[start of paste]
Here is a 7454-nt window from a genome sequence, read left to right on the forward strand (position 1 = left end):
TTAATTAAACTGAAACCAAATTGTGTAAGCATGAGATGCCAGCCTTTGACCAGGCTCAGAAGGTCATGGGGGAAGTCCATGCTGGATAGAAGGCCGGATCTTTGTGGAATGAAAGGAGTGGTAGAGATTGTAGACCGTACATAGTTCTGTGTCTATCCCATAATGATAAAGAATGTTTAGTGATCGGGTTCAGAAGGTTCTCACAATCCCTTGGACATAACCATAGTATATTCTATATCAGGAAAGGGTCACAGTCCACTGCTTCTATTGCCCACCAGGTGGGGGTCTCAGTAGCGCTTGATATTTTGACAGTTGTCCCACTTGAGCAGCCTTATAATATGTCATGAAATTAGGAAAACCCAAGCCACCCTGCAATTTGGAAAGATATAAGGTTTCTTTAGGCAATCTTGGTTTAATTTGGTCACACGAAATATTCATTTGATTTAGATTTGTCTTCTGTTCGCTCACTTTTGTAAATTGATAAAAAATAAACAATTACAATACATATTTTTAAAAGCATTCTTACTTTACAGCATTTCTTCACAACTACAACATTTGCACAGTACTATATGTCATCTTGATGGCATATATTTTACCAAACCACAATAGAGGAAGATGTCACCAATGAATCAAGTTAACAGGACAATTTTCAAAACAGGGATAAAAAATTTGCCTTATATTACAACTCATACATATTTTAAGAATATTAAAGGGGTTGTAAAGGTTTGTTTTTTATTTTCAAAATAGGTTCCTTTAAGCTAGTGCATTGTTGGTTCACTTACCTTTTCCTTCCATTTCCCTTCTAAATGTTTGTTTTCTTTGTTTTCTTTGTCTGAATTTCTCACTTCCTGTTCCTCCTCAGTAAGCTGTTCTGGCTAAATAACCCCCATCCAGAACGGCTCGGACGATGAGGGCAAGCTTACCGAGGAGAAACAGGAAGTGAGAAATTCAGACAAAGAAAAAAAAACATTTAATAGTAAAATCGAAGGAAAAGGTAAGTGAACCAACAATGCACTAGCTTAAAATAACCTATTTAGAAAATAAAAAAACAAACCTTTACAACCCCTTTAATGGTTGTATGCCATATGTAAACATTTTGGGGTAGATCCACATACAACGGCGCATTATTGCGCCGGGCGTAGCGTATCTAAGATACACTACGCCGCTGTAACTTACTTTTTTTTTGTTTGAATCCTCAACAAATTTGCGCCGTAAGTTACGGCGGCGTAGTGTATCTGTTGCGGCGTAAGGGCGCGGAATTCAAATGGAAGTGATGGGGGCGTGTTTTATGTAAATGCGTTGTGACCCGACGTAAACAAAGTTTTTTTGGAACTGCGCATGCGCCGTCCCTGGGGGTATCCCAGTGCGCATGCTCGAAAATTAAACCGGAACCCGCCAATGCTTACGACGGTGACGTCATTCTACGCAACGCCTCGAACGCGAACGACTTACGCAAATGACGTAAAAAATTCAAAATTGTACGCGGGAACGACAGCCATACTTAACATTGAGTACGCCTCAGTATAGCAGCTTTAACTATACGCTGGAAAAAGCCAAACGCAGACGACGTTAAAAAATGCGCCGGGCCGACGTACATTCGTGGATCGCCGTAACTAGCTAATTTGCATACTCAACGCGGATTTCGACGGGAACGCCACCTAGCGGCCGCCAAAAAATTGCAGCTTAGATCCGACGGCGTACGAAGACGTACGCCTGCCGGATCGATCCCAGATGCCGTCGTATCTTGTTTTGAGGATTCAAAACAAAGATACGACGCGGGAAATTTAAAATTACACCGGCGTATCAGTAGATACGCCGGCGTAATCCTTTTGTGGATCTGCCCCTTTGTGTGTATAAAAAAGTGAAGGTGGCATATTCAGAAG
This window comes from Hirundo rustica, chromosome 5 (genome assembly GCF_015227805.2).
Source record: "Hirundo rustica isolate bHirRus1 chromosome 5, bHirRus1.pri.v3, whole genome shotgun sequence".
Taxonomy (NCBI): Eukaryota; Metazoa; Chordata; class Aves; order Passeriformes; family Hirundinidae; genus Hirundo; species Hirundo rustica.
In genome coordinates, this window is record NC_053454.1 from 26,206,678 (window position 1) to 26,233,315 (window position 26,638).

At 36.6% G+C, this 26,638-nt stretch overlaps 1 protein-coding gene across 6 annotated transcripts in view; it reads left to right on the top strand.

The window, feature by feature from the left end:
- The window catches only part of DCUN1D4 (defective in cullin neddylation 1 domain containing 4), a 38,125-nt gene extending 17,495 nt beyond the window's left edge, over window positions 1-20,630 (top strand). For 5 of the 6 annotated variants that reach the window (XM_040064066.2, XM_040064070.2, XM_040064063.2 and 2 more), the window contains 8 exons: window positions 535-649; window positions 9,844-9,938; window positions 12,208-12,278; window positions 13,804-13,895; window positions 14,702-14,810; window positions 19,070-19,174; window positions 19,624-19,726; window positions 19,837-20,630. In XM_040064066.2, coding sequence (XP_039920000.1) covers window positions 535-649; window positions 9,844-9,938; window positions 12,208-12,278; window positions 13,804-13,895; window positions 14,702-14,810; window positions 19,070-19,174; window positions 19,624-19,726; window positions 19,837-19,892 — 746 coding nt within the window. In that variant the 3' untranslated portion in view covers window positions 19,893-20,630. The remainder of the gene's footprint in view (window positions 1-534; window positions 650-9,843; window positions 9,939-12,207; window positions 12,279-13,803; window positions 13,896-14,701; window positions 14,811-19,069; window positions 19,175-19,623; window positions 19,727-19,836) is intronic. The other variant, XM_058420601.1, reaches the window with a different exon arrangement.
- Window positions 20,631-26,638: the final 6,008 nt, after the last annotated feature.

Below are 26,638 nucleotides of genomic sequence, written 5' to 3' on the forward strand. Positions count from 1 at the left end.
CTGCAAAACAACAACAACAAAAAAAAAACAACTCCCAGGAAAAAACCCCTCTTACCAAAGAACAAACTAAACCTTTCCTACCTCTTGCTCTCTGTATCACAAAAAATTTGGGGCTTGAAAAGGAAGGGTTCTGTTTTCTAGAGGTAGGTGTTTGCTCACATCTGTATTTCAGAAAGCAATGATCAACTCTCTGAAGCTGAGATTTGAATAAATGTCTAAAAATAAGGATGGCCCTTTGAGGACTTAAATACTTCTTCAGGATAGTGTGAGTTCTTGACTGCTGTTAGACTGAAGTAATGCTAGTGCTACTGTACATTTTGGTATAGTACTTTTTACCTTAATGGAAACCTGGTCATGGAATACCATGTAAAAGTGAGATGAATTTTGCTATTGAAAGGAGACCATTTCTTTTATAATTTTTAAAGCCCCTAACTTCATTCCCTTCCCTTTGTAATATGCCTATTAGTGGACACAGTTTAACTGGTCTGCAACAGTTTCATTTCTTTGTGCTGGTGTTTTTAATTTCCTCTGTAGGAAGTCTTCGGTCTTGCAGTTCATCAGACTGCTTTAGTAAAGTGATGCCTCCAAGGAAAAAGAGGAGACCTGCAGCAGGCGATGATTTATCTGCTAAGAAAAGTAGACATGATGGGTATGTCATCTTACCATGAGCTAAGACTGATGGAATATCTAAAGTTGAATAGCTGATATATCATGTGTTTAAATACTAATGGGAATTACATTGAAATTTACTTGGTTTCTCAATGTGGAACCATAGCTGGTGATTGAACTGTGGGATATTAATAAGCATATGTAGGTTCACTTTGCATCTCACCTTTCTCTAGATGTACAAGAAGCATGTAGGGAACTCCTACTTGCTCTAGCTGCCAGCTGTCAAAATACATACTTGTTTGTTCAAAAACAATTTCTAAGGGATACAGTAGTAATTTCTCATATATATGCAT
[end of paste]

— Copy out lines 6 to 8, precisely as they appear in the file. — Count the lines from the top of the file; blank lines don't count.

In genome coordinates, this window is record NC_053454.1 from 26,206,678 (window position 1) to 26,233,315 (window position 26,638).

At 36.6% G+C, this 26,638-nt stretch overlaps 1 protein-coding gene across 6 annotated transcripts in view; it reads left to right on the top strand.

The window, feature by feature from the left end: